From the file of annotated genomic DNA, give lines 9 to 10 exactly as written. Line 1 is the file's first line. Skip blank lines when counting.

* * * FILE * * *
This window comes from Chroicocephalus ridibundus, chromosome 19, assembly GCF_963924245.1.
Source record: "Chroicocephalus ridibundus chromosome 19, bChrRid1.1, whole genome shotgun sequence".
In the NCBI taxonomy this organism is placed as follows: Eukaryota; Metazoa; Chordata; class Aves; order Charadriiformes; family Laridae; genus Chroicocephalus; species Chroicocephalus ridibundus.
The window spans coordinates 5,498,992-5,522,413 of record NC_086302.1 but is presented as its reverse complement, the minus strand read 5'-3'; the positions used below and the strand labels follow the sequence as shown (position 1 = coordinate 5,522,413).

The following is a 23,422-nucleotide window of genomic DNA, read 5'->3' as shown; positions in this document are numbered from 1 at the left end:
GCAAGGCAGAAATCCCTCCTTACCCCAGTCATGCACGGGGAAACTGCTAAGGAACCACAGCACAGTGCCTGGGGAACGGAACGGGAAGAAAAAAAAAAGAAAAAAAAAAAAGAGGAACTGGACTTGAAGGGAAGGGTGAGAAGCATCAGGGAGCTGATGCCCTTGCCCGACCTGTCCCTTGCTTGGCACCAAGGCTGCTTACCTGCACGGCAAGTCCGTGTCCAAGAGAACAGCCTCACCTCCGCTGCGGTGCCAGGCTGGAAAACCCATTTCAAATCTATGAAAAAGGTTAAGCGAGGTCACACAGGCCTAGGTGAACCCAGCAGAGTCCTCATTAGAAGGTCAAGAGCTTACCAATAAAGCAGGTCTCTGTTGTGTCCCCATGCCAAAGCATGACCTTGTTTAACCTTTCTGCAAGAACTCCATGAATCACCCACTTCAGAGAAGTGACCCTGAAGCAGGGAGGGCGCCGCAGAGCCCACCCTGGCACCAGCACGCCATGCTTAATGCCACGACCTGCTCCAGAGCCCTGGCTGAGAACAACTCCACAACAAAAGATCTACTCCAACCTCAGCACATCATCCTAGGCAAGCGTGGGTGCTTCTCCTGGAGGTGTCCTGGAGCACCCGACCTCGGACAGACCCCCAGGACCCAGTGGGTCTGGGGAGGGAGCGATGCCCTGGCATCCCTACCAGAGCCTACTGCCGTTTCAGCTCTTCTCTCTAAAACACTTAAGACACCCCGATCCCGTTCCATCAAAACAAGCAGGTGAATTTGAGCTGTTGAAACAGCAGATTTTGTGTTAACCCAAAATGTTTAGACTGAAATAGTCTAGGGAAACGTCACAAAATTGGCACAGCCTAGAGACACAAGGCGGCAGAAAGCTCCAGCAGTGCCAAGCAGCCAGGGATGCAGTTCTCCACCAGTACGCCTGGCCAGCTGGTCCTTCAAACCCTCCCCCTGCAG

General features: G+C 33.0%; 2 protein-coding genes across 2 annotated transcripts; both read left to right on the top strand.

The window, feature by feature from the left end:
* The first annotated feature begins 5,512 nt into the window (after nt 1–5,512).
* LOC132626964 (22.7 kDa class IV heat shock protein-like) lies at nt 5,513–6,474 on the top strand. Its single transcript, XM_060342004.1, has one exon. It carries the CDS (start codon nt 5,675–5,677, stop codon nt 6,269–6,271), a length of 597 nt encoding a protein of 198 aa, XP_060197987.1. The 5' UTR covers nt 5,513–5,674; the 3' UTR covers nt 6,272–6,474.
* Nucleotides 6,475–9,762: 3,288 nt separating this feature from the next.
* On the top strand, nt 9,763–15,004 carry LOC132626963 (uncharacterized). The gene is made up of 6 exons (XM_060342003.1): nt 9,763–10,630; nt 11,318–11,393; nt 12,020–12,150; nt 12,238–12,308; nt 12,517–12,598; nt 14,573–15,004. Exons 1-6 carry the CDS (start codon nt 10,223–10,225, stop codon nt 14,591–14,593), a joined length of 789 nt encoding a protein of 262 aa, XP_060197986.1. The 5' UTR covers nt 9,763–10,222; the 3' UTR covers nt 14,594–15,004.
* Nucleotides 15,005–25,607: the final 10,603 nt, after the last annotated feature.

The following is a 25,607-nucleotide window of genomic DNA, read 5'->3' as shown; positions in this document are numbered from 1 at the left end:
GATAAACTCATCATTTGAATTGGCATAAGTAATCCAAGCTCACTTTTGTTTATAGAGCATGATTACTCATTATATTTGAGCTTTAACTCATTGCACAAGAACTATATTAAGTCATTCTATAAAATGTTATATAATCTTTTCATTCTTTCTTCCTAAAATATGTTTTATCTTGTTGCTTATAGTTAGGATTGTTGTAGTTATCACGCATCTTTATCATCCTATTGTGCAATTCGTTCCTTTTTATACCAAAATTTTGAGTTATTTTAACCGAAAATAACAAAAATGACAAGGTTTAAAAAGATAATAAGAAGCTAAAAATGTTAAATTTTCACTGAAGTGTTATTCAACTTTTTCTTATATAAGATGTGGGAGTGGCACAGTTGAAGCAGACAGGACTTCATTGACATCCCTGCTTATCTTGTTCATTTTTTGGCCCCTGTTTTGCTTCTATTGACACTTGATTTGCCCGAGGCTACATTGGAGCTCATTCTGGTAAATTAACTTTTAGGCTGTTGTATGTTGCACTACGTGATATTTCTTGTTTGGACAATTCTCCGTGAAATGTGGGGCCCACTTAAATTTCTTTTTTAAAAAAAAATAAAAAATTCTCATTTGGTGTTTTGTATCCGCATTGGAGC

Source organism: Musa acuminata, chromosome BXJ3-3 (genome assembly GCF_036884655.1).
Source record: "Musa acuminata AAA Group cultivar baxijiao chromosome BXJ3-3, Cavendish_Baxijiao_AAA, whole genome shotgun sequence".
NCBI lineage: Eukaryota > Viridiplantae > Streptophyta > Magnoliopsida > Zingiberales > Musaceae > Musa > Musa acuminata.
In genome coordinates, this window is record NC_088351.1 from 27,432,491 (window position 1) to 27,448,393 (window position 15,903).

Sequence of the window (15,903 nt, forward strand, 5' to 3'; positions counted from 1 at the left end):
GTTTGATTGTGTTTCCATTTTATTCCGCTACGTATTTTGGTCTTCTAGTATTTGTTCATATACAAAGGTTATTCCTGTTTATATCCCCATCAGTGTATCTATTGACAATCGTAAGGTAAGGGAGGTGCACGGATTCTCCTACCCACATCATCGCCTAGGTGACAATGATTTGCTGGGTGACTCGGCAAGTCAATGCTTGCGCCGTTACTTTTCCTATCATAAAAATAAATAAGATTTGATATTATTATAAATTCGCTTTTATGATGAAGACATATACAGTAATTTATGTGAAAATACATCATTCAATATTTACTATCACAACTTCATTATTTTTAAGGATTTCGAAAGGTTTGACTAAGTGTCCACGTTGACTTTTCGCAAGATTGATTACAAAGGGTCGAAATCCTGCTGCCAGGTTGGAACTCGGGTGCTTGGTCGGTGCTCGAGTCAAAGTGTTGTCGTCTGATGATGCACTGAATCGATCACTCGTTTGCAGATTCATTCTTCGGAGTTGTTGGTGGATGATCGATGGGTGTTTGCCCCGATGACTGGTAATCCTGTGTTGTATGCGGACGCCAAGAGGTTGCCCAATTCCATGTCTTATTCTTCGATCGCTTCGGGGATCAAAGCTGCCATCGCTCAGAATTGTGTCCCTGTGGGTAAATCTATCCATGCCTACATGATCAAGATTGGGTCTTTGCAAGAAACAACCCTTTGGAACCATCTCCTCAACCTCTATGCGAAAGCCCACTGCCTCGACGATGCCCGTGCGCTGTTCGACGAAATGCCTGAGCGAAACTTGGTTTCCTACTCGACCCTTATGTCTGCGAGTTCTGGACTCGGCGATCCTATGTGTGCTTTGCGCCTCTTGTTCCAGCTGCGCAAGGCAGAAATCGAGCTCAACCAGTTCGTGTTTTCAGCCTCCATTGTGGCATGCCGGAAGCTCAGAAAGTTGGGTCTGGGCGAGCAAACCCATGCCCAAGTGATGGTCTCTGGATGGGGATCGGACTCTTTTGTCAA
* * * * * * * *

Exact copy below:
* The first annotated feature begins 5,512 nt into the window (after nt 1–5,512).
* LOC132626964 (22.7 kDa class IV heat shock protein-like) lies at nt 5,513–6,474 on the top strand. Its single transcript, XM_060342004.1, has one exon. It carries the CDS (start codon nt 5,675–5,677, stop codon nt 6,269–6,271), a length of 597 nt encoding a protein of 198 aa, XP_060197987.1. The 5' UTR covers nt 5,513–5,674; the 3' UTR covers nt 6,272–6,474.